With many investing substantially in lead and brass these days, we are here to answer your questions about safe and reliable ammunition storage.
Where Should You Store Ammunition?
As explained by the Sporting Arms and Ammunition Manufacturers’ Institute, the firearms industry group that standardizes cartridge loading specs, ammo should be stored in a “cool, dry location away from solvents, heat sources, or open flames.”
SAAMI recommends that ammunition should be stored in its original packaging or in packaging designed specifically for that purpose. This helps avoid confusion on just what caliber, load, and vintage the ammo is at a glance. Sure, factory headstamps can be deciphered and should be verified before you load a firearm or magazine, but keeping rounds in their original boxes helps keep you ahead of the curve.
Speaking of safety, it is generally advised to keep ammunition stored separately, and securely, from firearms that are not in use. This can help avoid unauthorized access to loaded firearms.
A good way I like to keep my ammunition cool and dry is in GI-style ammo cans. These can be bought surplus at a variety of places including Army-Navy stores and online in both new and used conditions.
To ensure the cans are up to snuff, I typically check a few things to include that the rubber seal is in good shape, and the can locks up tight. A good test of an unsure can is to put a roll of toilet paper inside, close and latch the can, then put it in a tub of water overnight. If the TP comes out untouched, odds are the can is airtight. A more low-key solution is a tight-sealing plastic container, such as Tupperware.
Where Should You Not Store Ammunition?
The other side of the coin on smart ammo storage is to remember to keep your stockpile away from hot or wet areas. By extension, this means avoiding storing ammunition away from non-climate controlled areas such as garages, barns or outbuildings or places where it may have direct exposure to sunlight. Likewise, storing ammo for long periods in vehicles will subject it to elevated temperatures.
The cooler and drier your ammo is, the better. For example, I have a central closet in my home that does not share a wall with any water pipes or HVAC/water heater components that I have converted to my Bullet Room, complete with a simple dehumidifier, fire-rated door, and high-speed lock.
Does Ammunition Go Bad?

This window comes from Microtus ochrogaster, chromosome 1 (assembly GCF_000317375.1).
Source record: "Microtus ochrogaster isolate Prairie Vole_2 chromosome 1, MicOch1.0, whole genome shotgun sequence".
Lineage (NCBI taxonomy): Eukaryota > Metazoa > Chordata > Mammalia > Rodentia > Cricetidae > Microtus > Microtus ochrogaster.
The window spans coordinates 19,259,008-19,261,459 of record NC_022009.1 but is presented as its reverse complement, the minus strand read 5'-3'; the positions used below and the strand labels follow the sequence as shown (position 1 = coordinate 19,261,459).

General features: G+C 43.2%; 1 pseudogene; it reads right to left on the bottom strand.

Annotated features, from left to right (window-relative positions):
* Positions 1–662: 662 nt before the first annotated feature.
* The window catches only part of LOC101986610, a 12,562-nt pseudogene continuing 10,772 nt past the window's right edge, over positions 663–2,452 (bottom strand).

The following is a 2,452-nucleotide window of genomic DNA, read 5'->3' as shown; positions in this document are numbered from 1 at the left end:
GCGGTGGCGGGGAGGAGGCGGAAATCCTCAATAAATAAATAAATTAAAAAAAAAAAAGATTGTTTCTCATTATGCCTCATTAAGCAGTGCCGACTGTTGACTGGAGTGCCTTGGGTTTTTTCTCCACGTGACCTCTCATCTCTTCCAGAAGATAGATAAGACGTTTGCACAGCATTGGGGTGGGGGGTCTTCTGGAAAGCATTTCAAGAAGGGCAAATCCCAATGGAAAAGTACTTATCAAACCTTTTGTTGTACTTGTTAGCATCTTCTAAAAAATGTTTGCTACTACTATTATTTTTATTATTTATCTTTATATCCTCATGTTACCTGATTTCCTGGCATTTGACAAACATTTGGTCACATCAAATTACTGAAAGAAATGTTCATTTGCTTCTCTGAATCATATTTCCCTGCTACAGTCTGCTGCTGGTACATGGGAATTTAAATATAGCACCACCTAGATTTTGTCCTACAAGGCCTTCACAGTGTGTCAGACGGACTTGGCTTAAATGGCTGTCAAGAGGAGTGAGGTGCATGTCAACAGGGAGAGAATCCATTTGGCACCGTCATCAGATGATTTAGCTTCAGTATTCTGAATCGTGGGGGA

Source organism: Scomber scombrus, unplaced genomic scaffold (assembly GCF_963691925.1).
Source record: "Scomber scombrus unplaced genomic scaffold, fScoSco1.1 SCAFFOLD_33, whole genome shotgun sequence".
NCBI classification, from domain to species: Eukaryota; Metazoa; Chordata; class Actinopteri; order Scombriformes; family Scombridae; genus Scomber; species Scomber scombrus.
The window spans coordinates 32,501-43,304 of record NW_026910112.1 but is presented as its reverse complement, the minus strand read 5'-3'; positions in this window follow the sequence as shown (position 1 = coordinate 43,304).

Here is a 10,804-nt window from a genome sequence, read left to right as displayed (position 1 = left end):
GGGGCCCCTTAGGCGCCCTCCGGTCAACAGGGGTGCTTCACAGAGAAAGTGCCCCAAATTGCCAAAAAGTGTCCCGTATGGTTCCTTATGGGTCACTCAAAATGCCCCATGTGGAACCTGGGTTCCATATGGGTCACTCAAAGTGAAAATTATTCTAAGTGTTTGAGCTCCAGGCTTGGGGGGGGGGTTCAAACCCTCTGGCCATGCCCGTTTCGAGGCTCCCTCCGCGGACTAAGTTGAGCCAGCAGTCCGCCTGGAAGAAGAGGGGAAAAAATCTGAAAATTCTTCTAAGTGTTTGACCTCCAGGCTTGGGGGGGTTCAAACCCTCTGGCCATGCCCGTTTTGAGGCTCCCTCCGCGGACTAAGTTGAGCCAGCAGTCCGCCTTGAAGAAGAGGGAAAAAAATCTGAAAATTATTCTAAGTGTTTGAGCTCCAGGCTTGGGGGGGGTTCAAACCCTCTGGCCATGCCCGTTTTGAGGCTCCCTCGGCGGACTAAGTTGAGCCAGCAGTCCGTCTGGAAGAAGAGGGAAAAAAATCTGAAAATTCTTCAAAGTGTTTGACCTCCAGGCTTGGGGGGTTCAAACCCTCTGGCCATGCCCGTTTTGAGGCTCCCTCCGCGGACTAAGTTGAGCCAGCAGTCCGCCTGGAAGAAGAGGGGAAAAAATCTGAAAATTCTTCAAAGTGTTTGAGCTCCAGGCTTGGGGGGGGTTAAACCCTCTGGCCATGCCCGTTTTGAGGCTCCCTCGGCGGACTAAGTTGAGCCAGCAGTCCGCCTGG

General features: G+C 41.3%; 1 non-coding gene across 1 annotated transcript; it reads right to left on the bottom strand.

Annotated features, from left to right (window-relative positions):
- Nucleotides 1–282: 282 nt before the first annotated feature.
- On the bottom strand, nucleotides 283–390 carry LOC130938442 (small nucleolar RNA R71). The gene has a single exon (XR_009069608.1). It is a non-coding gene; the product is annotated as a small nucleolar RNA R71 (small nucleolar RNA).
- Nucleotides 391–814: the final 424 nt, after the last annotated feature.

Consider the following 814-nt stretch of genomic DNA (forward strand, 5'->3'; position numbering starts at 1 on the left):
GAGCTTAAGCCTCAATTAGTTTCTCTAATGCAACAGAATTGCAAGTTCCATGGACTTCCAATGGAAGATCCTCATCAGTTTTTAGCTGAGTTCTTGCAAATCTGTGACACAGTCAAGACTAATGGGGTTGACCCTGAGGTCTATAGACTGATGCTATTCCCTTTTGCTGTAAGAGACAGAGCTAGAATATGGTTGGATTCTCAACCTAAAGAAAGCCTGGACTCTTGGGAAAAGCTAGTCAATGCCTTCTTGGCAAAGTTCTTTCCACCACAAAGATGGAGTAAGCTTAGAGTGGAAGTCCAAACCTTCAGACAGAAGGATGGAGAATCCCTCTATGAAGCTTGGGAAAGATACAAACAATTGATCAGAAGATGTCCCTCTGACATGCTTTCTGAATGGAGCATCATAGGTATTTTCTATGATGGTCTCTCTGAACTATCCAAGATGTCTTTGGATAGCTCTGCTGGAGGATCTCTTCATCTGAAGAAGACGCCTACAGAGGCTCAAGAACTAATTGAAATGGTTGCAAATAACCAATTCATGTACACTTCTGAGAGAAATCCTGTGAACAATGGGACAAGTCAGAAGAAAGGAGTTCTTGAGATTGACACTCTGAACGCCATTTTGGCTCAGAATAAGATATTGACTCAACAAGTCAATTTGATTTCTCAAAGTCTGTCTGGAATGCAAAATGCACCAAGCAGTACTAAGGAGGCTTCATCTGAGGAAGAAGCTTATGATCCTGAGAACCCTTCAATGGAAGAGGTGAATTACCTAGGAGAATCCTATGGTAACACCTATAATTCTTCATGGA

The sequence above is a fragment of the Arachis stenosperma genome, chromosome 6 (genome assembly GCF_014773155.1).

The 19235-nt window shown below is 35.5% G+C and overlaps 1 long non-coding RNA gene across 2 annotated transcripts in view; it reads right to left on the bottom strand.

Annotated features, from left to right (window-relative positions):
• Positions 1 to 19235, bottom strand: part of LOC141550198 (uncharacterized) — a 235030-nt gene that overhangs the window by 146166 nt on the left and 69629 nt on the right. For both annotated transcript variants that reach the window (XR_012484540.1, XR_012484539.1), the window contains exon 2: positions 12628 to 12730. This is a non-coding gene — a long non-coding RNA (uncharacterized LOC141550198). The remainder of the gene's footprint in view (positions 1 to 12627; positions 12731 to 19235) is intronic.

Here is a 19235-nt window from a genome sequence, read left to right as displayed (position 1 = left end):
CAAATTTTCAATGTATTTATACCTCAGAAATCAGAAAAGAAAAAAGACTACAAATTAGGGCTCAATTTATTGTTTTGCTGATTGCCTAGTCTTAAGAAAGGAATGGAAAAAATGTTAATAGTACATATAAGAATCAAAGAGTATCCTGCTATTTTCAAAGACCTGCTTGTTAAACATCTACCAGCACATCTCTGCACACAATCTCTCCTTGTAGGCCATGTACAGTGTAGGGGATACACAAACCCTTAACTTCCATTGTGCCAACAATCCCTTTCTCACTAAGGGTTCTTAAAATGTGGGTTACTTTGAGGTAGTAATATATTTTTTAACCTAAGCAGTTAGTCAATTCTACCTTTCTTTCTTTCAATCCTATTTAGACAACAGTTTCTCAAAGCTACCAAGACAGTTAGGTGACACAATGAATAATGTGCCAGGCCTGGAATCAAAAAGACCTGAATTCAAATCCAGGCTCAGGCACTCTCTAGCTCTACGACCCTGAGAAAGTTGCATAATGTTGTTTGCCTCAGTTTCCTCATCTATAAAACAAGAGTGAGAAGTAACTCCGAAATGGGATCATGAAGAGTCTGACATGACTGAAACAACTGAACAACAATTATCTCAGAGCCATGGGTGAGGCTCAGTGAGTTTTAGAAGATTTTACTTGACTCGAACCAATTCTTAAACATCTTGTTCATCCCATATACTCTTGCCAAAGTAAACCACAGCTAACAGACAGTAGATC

You open up your safe and reach inside only to be greeted by a waft of long-expired ammo, with flies circling the putrid remains of your once-fresh boxes of cartridges.
No, this is not a thing.
However, over time, the primers and propellants used in the manufacture of ammunition will break down and deteriorate. The guidelines on just how fast this occurs are something that is up for conjecture.
Leading ammunition manufacturer, Federal, notes on their website that, “If stored properly, loaded ammunition has a 10-year shelf life.”
With that, there is plenty of anecdotal evidence that ammunition can often last much longer, especially in military surplus loads that have been armory stored with an eye towards future use by later generations.
Before using any ammunition, be sure to inspect it for signs of physical damage. This includes corrosion, significant discoloration, dents, and heavy scratches. Never use a cartridge or shotgun shell that shows signs of swelling, splits, or just “feels different” from the rest. Better safe than sorry.
It’s best to rotate ammunition, shooting the oldest of your stock at regular range trips. In law enforcement and security use, typically officers will expend their duty ammo at each qualification, be it quarterly or biannually, replacing it with fresh rounds after they clean their gun. Well, that’s the policy anyway. A good takeaway from that is for consumers who utilize a firearm for personal or home protection to also consider rotating their “good stuff” that is chambered or loaded in their mags. This can help avoid problems such as set-back as well, a subject that is probably best addressed in another article.
In the end, no matter how much you spend on ammo, if you safeguard it through proper storage, it will never be money wasted.
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